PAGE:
Lhasa is the capitol and largest city in Tibet. It is in a narrow valley of the Kyi Chu river. It lies at just over 11000 feet in elevation and is surrounded by peaks of over 16000 feet.

A rainbow over Lhasa. Rainbows are common over Lhasa during the fall. This in no way diminishes the diligence needed for photographer Galen Rowell to capture the famous photo of the rainbow over the Potala Palace. This was a more passive photo. From the upper balcony of the Yak Hotel.

The Potala Palace (click on any image for a higher resolution copy)

Although the skyline of Lhasa is dominated by the surrounding 16-18000 foot mountains, the compelling visual presence in the city of Lhasa is the instantly recognizable sight of the Potala Palace. There are two hills in the otherwise flat city of Lhasa, Red hill and Iron or Chokpori hill. The Potala is located on Red Hill. Originally begun in the 7th century, it has been the seat of the Dalai Lamas, dating from the fifth Dalai Lama in the 15th century. This view, taken from the balcony of the Yak hotel on our first full day in Tibet is, while a common site, nevertheless always breathtaking.

.This view, taken from the roof of the Jokhang Temple at the center of old Lhasa gives a feeling for the surrounding peaks. The Potala reportedly has 700 rooms and chambers. Many treasures and relics remain in the Potala (although it is unclear what may have been taken by the occupiers since 1959). These include Chortens containing the remains of the earlier Dalai Lamas.




The topmost level of the Potala lies almost 1000 feet above the city of Lhasa. After 5 days in the city we felt ambitious enough to walk up the seemingly endless stairways. Many pilgrims (who seemed to be from remote areas distant from Lhasa) appeared to ascend without exertion. We were somewhat relieved to note that many of the urban dwellers were as breathless as we were on ascending.

The massive and imposing walls of the Potala reflect its history as a castle and seat of government as well as a protective fortress.




Other views from near the top of the Potala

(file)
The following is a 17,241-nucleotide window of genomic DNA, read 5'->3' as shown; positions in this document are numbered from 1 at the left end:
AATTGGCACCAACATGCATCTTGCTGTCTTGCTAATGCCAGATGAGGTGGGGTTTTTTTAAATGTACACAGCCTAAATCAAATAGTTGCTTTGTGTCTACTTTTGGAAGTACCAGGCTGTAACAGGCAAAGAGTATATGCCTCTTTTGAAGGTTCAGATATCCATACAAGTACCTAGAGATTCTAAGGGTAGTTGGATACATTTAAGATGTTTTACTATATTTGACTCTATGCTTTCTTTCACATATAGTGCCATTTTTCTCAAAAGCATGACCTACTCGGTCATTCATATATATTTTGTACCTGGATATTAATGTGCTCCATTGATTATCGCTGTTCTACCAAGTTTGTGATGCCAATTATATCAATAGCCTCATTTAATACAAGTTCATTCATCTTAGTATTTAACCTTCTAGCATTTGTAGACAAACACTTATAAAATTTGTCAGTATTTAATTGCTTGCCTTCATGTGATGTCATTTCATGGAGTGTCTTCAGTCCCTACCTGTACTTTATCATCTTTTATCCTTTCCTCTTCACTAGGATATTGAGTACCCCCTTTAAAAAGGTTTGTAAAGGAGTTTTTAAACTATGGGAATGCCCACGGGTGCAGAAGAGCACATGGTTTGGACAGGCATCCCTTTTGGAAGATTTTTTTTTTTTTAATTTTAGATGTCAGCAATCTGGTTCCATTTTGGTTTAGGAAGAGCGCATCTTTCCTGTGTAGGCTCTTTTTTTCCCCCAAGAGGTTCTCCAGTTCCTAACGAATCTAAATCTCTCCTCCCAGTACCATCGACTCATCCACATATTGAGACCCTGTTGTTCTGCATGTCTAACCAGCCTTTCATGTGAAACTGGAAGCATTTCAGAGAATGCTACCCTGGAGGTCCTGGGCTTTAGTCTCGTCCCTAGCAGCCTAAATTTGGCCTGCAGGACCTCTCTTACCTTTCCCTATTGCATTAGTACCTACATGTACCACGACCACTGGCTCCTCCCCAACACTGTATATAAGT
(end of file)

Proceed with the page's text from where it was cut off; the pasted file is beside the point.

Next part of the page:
The Potala is surrounded by a circuit or Khora which is circumambulated (always in a clockwise direction) in order to gain merit. There are 1008 prayer wheels as well as several stupas surrounding the Potala.





The Jokhang

The Jokhang temple is regarded as the most holy temple in Tibet and is a site of pilgrimage for Tibetans from the entire country. Many people will travel literally hundreds of miles prostrating themselves every few feet on their way to the Jokhang. Its origins date to the beginning of Buddhism in Tibet. It was built by king Songsten Gampo in the 7 th Century to house a Buddha image (referred to as the Jowo) brought to him by Wenchen, one of two wives who introduced him to Buddhism. His rule corresponds to the beginning of recorded Tibetan history. The Jokhang is surrounded by the Bahrkor, a combination market and holy site of circumambulation.

The main entrance to the Jokhang. The large plaza is a recent Chinese addition.


One of the major symbols of Tibetan Buddhism. The wheel and deer representing the Wheel of Dharma which Shakyamuni Buddha expounded at the Deer Park in Sarnath India.



The entrance th the Jokhang where pilgrims come to prostrate themselves.

An inner courtyard of the Jokhang. Lamps are being filled with butter. Pilgrims will make an offering by re-supplying the large butter lamps illuminating the inner rooms of the temple with butter from their lamps.


One of the many golden roof decorations of the Jokhang.


Architectural details from the Jokhang roof.




This view of the Potala is was from the other hill in Lhasa, Chokpori. It is regarded as a holy place and for several centuries was the site of the Lhasa Medical University at which the advanced academic discipline of Tibetan Medicine was expounded. The university was destroyed by the invading Chinese and replaced by a profoundly disturbing television antenna. However, the hillside is covered with incised images and devotional mani stones (inscribed with the mantra Om Mani Padme Hum, the mantra of Chenrezig the Bodhisattva most closely associated with and dear to Tibetans. The Dalai Lama is an emanation of Chenrezig, the Bodhisattva of Compassion) as seen in the photos below.